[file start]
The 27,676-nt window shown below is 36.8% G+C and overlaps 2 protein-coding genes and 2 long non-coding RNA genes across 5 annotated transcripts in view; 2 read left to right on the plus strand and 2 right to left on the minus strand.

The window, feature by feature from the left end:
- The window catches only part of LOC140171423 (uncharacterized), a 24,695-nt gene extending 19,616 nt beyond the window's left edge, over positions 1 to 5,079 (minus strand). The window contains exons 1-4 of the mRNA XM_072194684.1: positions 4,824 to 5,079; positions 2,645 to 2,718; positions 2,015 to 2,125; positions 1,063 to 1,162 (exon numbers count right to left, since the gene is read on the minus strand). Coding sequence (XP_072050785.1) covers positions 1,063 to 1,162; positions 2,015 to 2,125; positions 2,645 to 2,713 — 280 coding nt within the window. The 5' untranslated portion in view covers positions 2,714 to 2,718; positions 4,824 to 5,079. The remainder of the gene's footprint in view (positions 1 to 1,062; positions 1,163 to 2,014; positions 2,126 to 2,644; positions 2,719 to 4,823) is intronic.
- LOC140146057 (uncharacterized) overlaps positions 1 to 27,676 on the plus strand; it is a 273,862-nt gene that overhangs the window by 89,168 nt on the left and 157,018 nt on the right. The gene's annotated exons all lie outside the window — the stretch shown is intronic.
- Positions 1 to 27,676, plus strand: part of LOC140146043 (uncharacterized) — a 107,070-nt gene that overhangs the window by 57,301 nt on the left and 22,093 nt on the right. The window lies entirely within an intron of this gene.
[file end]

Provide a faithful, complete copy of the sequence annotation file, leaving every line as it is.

The 27,676-nt window shown below is 36.8% G+C and overlaps 2 protein-coding genes and 2 long non-coding RNA genes across 5 annotated transcripts in view; 2 read left to right on the plus strand and 2 right to left on the minus strand.

The window, feature by feature from the left end:
- The window catches only part of LOC140171423 (uncharacterized), a 24,695-nt gene extending 19,616 nt beyond the window's left edge, over positions 1 to 5,079 (minus strand). The window contains exons 1-4 of the mRNA XM_072194684.1: positions 4,824 to 5,079; positions 2,645 to 2,718; positions 2,015 to 2,125; positions 1,063 to 1,162 (exon numbers count right to left, since the gene is read on the minus strand). Coding sequence (XP_072050785.1) covers positions 1,063 to 1,162; positions 2,015 to 2,125; positions 2,645 to 2,713 — 280 coding nt within the window. The 5' untranslated portion in view covers positions 2,714 to 2,718; positions 4,824 to 5,079. The remainder of the gene's footprint in view (positions 1 to 1,062; positions 1,163 to 2,014; positions 2,126 to 2,644; positions 2,719 to 4,823) is intronic.
- LOC140146057 (uncharacterized) overlaps positions 1 to 27,676 on the plus strand; it is a 273,862-nt gene that overhangs the window by 89,168 nt on the left and 157,018 nt on the right. The gene's annotated exons all lie outside the window — the stretch shown is intronic.
- Positions 1 to 27,676, plus strand: part of LOC140146043 (uncharacterized) — a 107,070-nt gene that overhangs the window by 57,301 nt on the left and 22,093 nt on the right. The window lies entirely within an intron of this gene.